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World first grid-scale liquid air energy storage project completed in northern England

The 5MW/15MWh LAES plant has been completed at the Pilsworth landfill gas site in Bury, near Manchester. Image: Highview Power.

The UK's energy storage sector took “a great step forward” after completing what is thought to be the world’s first grid-scale liquid air energy storage (LAES) plant at the Pilsworth landfill gas site in Bury, near Manchester, the two companies involved have said.

After technology provider Highview Power and waste management specialist Viridor finished working on the 5MW/15MWh LAES plant, it was officially unveiled today by Professor John Loughhead, Chief Scientific Adviser at the Department for Business, Energy and Industrial Strategy (BEIS), almost three years after Highview revealed work was well underway on the demonstrator with backing from General Electric.

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The project which was developed in partnership with Viridor, used £8 million of government funding to become the first operational demonstration of the LAES technology.

“We’re pleased to have been able to support the Pilsworth demonstrator through our Energy Innovation Programme aimed at accelerating the commercialisation of innovative clean energy technologies and processes,” Loughhead said.

“The deployment of smart, flexible technologies, such as energy storage, will help to ensure the UK has a secure, affordable and clean energy system now and in the future in keeping with the priorities within UK Government’s Modern Industrial Strategy.”

LAES converts air, which is stored as a liquid, into gas using an expansion process that releases stored energy to drive a turbine and generate clean electricity. Unlike battery storage, the process does not use any potentially harmful metals or chemical elements, being comprised mostly of steel.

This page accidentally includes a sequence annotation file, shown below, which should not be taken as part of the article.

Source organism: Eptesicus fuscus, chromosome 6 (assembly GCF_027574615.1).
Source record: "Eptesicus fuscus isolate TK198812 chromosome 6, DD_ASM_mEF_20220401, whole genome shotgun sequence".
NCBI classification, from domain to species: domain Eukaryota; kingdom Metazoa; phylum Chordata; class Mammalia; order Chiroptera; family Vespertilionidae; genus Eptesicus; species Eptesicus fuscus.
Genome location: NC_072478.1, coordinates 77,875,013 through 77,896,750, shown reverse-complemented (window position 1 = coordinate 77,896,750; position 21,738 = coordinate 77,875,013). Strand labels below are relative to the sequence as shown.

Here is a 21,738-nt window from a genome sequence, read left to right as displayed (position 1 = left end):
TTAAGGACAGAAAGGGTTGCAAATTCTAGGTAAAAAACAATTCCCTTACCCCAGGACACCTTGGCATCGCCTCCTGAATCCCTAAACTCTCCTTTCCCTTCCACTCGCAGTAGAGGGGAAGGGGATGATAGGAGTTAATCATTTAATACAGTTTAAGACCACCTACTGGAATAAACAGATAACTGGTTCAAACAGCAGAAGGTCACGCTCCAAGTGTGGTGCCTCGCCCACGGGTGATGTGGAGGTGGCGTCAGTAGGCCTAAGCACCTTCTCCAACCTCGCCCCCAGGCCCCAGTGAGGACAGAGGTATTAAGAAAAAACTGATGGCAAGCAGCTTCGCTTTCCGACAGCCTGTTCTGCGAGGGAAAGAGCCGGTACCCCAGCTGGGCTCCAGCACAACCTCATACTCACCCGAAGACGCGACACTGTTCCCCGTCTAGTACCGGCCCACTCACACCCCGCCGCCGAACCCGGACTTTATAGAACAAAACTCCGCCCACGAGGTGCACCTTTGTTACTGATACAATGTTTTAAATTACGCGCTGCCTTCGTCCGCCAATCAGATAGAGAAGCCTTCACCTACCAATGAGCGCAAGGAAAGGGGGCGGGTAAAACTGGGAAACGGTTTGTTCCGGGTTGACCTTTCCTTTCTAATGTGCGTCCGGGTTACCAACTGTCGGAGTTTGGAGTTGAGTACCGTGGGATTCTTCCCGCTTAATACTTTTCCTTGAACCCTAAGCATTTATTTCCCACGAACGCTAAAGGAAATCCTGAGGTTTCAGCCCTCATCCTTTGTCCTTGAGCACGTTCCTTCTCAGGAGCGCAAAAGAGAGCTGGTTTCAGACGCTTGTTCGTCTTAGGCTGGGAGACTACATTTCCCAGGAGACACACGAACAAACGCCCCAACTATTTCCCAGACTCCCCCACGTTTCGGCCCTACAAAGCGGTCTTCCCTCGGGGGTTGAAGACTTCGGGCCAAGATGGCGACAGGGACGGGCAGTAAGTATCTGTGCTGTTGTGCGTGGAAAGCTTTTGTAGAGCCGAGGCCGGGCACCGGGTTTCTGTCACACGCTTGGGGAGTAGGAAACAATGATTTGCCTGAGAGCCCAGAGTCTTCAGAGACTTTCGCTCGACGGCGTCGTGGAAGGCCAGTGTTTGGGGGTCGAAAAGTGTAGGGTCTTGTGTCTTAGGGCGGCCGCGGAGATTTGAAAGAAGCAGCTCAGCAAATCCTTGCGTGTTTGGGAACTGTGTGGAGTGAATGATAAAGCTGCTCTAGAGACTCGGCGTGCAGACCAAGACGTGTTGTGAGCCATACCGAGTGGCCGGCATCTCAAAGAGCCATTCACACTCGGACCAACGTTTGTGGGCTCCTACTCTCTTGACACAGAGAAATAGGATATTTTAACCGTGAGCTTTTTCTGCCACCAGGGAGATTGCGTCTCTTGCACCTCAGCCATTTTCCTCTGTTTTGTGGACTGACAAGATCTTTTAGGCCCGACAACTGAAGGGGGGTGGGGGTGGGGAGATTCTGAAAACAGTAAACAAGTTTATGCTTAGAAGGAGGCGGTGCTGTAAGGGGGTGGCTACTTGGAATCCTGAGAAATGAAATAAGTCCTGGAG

This offers a lifespan of 30-40 years in comparison to around 10 for lithium-ion batteries, while at the end of life the plant can be easily decommissioned and the steel elements recycled.

Meanwhile, the long duration nature of the facility allows it to provide high levels of energy storage capacity to a number of reserve, grid balancing and regulation services.

In addition to providing energy storage, the LAES plant also converts waste heat to power using heat from the on-site landfill gas engines.

Gareth Brett, chief executive at Highview Power, said, “Support from government, our partners and our supply chain has enabled Highview Power to successfully design and build the world’s first grid-scale LAES plant here in the UK. The plant is the only large scale, true long-duration, locatable energy storage technology available today, at acceptable cost.”

‘Sustainability and innovation’ at the the heart of the project

Aggregator Kiwi Power has been selected to take the facility into the ancillary services market, where CEO Yoav Zingher says the technology will allow the future grid, with high levels of renewables, to maintain system inertia and ensure the lights stay on while accruing “predictable, annual, recurring revenue”.

“LAES technology is a great step forward in the creation of a truly de-centralised energy system in the UK allowing end-users to balance the national electricity network at times of peak demand,” he said.

Richard Pennells, managing director, energy at Viridor, agreed and said: “The innovative LAES technology which has been developed through the Highview Power project could play an important role in supporting UK growth in low carbon, renewable energy sources and in maintaining the security of the United Kingdom’s electricity supply.

“Sustainability and innovation has been at the heart of this project and it is this focus which is required to reduce our carbon footprint and deliver the long-term energy security the UK requires.”

Close-up of the system. Image: Highview Power.

Taking on global demand

With the Bury LAES project completed, Highview Power expects a surge in interest in the technology as global energy storage demand grows and shifts towards long duration grid-connected systems.

In a recent report published by our publisher Solar Media’s Market Research division, analyst Lauren Cook pointed to this changing trend, noting that in megawatt-hours, battery energy storage capacities installed in the UK by the end of 2022 will be 50 times what they were as 2017 ended.

Brett added: “The market opportunity for LAES technology is exciting – we estimate that 60% of the global energy storage market comprises long-duration, grid connected storage and that our LAES technology is ready to meet almost half of this (45%).”

He went on to claim that utilities, which have been assessing “the unique solution” offered by LAES technology for some time, are now using the operating data from the site to confirm their expectations.

“We are therefore already in detailed negotiations to build plants ten times the size of this one for utility customers of several nationalities and for various different applications,” Brett revealed.

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